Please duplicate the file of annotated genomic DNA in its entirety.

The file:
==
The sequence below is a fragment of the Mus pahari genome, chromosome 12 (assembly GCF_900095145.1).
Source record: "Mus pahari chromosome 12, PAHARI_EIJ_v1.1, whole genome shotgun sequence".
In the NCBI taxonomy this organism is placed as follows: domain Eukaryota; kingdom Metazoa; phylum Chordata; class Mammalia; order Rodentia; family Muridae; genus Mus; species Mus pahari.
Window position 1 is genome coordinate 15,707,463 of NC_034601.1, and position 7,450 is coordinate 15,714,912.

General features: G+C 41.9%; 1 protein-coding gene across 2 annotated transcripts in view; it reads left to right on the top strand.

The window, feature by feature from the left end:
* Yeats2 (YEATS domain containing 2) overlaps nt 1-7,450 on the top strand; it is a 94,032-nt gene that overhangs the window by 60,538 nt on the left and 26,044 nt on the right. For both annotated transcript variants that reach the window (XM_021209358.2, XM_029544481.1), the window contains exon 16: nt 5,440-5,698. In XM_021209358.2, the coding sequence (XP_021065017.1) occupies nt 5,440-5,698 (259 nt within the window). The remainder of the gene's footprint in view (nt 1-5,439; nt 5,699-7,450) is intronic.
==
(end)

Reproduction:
The sequence below is a fragment of the Mus pahari genome, chromosome 12 (assembly GCF_900095145.1).
Source record: "Mus pahari chromosome 12, PAHARI_EIJ_v1.1, whole genome shotgun sequence".
In the NCBI taxonomy this organism is placed as follows: domain Eukaryota; kingdom Metazoa; phylum Chordata; class Mammalia; order Rodentia; family Muridae; genus Mus; species Mus pahari.
Window position 1 is genome coordinate 15,707,463 of NC_034601.1, and position 7,450 is coordinate 15,714,912.

General features: G+C 41.9%; 1 protein-coding gene across 2 annotated transcripts in view; it reads left to right on the top strand.

The window, feature by feature from the left end:
* Yeats2 (YEATS domain containing 2) overlaps nt 1-7,450 on the top strand; it is a 94,032-nt gene that overhangs the window by 60,538 nt on the left and 26,044 nt on the right. For both annotated transcript variants that reach the window (XM_021209358.2, XM_029544481.1), the window contains exon 16: nt 5,440-5,698. In XM_021209358.2, the coding sequence (XP_021065017.1) occupies nt 5,440-5,698 (259 nt within the window). The remainder of the gene's footprint in view (nt 1-5,439; nt 5,699-7,450) is intronic.